There are several hooks you can use, but in this case we are only going to use the useState hook. We need it to keep track of if our modal is open or closed. By calling useState(initialValue) on the top of our component, we tell React to create a state value, in this case we set it to be false initially. The useState hook returns us an array of two things, the current value of the state and a setter function to update the state.

const [isShown, setIsShown] = useState(false);

Then, for convenience, we pre-define the show and hide functions to set our state to true or false.

const hide = () => setIsShown(false);
const show = () => setIsShown(true);

In the returned value we render two things: the toggle and the content. These are props provided by the consumer of the ToggleContent component. The toggle prop is rendering the button that opens our modal. The content prop is the actual modal (or tooltip, or popup or whatever). By using the && operator we conditionlly render the content, it is only shown when isShown is set to true.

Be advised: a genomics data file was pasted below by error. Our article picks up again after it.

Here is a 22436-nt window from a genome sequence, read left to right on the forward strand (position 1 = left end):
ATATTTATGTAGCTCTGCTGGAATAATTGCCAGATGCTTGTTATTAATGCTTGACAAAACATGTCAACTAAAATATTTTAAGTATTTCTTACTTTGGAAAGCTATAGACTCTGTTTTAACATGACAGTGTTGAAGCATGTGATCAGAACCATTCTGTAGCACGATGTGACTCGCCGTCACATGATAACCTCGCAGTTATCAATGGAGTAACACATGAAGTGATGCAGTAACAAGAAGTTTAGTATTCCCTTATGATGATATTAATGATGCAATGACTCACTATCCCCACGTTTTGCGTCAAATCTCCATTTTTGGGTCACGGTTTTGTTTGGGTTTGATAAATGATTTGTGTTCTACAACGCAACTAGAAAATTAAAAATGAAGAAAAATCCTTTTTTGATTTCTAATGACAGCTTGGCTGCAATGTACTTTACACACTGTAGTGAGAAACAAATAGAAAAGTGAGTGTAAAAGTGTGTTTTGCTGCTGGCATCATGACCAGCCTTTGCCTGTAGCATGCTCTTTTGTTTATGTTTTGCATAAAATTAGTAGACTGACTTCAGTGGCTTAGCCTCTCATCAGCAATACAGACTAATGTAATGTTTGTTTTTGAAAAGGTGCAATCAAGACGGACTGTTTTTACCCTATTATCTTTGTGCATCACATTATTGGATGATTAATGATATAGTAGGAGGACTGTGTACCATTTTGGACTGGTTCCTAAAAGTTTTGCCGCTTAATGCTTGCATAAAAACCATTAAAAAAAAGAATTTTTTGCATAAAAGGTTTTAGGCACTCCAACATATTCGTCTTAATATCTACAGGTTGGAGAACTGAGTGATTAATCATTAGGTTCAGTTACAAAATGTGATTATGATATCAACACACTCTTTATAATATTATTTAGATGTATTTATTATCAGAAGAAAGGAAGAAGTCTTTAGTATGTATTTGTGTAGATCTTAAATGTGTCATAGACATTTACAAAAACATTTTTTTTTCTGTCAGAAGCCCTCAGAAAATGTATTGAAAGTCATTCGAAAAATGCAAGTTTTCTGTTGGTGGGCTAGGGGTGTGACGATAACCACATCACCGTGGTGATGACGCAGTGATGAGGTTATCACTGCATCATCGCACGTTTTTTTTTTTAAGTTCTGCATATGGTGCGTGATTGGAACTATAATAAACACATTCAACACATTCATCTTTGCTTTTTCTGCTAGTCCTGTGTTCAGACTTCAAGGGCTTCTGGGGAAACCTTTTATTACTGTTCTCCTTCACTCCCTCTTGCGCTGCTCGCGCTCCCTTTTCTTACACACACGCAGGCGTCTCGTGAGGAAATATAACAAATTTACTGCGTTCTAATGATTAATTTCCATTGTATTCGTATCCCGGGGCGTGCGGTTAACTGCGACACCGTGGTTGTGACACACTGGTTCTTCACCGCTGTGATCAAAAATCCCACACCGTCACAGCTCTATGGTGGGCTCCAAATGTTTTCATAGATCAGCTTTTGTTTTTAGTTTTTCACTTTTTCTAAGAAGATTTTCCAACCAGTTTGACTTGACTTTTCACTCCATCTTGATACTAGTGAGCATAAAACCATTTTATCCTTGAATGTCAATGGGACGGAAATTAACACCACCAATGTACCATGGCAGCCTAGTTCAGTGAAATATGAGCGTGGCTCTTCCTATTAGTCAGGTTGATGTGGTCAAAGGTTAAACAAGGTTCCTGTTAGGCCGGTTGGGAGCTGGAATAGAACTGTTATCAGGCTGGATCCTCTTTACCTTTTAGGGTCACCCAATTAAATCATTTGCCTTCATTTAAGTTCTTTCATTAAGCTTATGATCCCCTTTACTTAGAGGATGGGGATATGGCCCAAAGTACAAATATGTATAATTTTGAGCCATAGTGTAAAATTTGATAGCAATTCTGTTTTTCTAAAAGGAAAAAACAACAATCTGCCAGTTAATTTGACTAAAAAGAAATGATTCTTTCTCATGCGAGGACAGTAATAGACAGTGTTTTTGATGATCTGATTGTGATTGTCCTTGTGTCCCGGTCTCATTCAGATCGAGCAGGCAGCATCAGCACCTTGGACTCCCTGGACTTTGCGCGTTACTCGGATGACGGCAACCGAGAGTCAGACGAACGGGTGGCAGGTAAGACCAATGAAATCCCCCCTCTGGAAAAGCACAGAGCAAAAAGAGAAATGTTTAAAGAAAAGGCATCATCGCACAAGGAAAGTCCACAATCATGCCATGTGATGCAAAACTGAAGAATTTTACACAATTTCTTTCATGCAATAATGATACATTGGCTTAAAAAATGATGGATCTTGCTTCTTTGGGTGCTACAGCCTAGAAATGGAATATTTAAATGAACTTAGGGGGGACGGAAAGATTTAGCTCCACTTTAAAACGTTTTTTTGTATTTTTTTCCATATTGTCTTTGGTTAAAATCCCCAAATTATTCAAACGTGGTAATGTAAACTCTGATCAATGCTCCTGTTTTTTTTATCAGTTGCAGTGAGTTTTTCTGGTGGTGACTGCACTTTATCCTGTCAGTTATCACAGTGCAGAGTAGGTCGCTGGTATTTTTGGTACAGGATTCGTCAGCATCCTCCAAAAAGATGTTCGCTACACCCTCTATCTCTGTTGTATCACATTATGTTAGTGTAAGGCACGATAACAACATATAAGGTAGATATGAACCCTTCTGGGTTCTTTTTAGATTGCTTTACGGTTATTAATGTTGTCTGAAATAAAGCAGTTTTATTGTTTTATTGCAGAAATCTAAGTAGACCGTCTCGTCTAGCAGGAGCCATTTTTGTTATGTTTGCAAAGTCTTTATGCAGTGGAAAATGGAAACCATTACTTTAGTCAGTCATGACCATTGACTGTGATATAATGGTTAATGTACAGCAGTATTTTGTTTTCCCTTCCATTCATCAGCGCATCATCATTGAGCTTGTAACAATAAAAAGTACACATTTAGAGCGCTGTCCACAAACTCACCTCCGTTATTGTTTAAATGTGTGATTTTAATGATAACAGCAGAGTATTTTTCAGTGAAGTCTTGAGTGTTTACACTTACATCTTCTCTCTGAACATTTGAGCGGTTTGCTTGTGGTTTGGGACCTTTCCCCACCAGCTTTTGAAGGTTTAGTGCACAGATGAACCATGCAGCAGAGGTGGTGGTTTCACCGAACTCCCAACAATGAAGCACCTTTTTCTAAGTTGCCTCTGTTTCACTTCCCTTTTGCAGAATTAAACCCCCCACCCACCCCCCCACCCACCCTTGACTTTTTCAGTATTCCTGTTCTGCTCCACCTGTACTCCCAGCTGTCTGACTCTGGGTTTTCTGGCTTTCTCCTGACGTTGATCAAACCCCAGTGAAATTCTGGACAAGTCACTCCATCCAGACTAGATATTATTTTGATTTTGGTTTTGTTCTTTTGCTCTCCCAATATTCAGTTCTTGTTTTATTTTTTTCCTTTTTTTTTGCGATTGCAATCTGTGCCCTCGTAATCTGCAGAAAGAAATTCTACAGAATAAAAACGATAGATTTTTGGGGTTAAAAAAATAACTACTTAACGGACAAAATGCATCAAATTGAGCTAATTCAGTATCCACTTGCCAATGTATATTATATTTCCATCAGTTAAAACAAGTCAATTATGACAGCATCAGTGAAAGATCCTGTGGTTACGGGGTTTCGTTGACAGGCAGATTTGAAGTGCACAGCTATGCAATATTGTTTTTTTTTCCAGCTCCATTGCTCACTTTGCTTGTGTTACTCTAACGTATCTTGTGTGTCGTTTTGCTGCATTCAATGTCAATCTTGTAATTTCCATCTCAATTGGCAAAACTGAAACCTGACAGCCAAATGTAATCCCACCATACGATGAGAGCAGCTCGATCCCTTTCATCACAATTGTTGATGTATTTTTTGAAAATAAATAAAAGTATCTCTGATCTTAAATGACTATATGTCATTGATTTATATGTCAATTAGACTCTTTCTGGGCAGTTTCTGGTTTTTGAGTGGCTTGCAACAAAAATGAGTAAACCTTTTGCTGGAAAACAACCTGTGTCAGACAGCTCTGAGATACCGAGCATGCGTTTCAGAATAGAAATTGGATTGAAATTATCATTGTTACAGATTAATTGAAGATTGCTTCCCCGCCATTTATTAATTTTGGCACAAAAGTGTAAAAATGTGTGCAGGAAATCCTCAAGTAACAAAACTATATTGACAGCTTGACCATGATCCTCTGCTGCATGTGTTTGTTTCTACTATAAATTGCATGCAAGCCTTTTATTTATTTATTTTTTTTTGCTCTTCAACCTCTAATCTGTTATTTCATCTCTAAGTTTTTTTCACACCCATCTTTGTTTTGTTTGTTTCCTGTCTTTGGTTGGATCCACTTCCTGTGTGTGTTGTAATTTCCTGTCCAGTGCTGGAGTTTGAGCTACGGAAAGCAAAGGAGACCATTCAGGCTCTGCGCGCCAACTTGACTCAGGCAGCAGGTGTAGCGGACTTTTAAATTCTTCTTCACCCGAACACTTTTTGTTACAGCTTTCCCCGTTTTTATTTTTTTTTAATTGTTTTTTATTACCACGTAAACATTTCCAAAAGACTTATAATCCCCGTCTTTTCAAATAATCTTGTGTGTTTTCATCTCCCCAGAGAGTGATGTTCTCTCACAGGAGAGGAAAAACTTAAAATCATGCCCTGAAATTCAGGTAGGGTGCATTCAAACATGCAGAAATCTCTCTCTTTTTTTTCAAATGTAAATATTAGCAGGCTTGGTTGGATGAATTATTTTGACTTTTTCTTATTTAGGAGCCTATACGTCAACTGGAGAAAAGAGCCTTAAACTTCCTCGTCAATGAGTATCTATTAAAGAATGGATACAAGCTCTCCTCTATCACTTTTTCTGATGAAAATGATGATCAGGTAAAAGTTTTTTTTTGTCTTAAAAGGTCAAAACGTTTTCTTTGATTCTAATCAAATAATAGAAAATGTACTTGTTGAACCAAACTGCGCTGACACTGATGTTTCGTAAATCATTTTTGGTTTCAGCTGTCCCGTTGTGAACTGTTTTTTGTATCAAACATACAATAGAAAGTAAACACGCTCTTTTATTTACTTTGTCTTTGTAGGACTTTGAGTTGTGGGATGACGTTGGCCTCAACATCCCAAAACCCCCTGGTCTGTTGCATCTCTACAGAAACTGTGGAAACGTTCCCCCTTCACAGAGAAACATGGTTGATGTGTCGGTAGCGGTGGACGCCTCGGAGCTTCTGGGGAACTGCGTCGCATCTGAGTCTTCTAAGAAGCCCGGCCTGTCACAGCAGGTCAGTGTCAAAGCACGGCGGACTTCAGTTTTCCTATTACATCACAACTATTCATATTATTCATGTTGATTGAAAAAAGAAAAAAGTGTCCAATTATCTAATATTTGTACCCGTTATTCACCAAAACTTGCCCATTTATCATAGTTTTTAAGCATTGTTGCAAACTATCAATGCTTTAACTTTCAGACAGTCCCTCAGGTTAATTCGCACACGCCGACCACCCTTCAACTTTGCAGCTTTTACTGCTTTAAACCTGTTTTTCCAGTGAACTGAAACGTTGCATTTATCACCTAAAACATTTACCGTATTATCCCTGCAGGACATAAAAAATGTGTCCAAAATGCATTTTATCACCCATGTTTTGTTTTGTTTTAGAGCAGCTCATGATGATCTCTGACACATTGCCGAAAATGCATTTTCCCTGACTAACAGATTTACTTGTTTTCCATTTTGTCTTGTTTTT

<>
  {toggle(show)}
  {isShown && content(hide)}
</>

You might find it strange how we render the props passed in by the user. You might be used to rendering props containing content like this: {toggle}. But in this case we are using a technique called render props. This means that these props are functions that return the content, which is why it looks like: {toggle(show)}. Doing this allows us to pass the show and hide functions to the consumer.

What are those weird <> </> elements? These are React Fragements, elements that are themselves NOT rendered to the actual DOM, but their children ARE. They are merely there to wrap our toggle and content elements into a single, virtual element. This is because a React component is required to return only one element.

Wow, a lot of concepts to wrap our heads around! Hooks, render props, fragments. Maybe actually using the ToggleContent component might clear things up.